Despite the increasing popularity of exchange-traded funds and wrap accounts, mutual fund supermarkets are poised to thrive through at least the next two decades, an industry consultant said.
The boon will be fueled in no small part by Baby Boomers who, having liquidated assets such as homes, small businesses and stock options as they enter their retirement years, will likely turn in droves to mutual funds to invest those assets, said Chip Roame, a financial industry consultant with Tiburon Strategic Advisors.
Roame, speaking at the Institute for International Research's Maximizing Mutual Fund Supermarkets conference, said Boomers, now ages 36 to 56, are currently in their peak earning years, a trend that will continue for the next two decades.
And as they retire, America's largest population segment is likely to turn to two investment industry channels that tap directly into supermarket platforms, he said. Retiring investors will opt for what Roame calls the "do-it-yourself" model, buying mutual funds online using supermarket platforms provided by the likes of Charles Schwab, E-Trade and Fidelity. Or they will enlist the help of financial advisors, who will turn to those same supermarkets to buy their clients' products.
"I'd like to be anywhere in the investment industry when that happens," Roame said.
Indeed, those companies that provide access to supermarkets through multiple channels-i.e., online and investment advisors-are thriving among retail clients. Schwab, the largest multi-channel broker, had $560 billion in those assets at the end of 1999, compared to E-trade, the industry's largest online-only broker, which had $45 billion in assets from retail clients, Roame said.
The allure of supermarkets, platforms that allow individual investors and financial advisors to shop for scores of mutual fund products offered by various companies, lies in their vast selection and ease-of-access through the Internet, Roame said.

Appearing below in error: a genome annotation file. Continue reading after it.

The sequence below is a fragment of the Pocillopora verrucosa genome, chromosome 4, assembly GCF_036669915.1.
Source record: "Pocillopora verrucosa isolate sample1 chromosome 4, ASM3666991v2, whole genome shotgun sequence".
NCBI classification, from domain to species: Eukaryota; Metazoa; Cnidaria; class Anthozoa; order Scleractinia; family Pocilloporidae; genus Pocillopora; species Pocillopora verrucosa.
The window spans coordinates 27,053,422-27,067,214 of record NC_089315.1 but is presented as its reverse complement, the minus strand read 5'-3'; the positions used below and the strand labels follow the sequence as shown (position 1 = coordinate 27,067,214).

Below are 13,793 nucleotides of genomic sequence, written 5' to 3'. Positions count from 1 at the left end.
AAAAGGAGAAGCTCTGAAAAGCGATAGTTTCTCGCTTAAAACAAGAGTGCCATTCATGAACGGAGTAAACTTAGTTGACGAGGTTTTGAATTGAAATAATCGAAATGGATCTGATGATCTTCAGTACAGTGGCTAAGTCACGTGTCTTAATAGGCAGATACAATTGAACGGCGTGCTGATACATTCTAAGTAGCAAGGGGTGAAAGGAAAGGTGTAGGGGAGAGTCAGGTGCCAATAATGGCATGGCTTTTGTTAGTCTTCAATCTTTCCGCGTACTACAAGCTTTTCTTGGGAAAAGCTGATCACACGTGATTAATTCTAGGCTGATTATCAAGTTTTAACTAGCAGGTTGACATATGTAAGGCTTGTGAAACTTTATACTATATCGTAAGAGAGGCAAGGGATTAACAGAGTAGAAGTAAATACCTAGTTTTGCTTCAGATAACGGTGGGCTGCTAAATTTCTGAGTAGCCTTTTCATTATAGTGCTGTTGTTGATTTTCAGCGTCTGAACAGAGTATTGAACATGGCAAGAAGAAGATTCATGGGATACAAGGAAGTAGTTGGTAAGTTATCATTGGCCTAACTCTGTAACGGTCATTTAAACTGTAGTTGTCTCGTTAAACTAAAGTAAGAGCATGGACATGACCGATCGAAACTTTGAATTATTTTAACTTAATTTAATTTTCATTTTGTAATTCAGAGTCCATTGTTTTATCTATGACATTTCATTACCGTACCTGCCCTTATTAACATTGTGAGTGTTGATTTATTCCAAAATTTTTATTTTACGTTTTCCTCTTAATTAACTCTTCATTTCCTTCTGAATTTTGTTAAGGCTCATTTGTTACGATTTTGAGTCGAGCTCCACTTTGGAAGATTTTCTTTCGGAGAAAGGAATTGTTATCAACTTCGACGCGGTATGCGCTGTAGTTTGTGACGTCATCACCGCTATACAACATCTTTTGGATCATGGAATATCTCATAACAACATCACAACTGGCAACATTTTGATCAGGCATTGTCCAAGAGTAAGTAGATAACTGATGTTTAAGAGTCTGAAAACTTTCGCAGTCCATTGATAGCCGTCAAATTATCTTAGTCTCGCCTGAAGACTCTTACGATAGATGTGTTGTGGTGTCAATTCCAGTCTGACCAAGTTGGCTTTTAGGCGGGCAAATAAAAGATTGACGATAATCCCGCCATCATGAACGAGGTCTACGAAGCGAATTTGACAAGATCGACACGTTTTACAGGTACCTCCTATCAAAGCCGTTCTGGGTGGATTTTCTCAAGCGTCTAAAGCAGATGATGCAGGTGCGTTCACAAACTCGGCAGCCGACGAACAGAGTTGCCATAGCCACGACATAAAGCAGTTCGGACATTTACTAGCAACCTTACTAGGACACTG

And although many investors will not seek advice regarding their assets, as supermarkets boom, Roame sees tremendous opportunity for financial advisors. Only 17% of Americans have investments and an advisor, he said, while 46% are invested in some sort of vehicle, but get no professional advice.
Roame said America's wealthiest, those with incomes of greater than $225,000 or net worth greater than $3 million, will increasingly be "self-made" rather than gaining their assets through inheritance or corporate jobs. Forty-six percent of those in that wealth category earned their money through small businesses, Roame said. And, as they sell those businesses, they will increasingly look to investment advisors for the best ways to manage their money, he said.
Roame makes these predictions in the face of declining assets held in online brokerage accounts. During the first quarter of this year, assets in those accounts declined to $875 billion from a high of $1.1 trillion during the third quarter of last year. But those declines are the result of poor market performance, he says, adding that investors are continuing to open new accounts despite the market' s downturn.
But mutual funds won't get all of the assets of retiring boomers. Separate accounts and alternative investments such as hedge funds will also see substantial inflows, he said.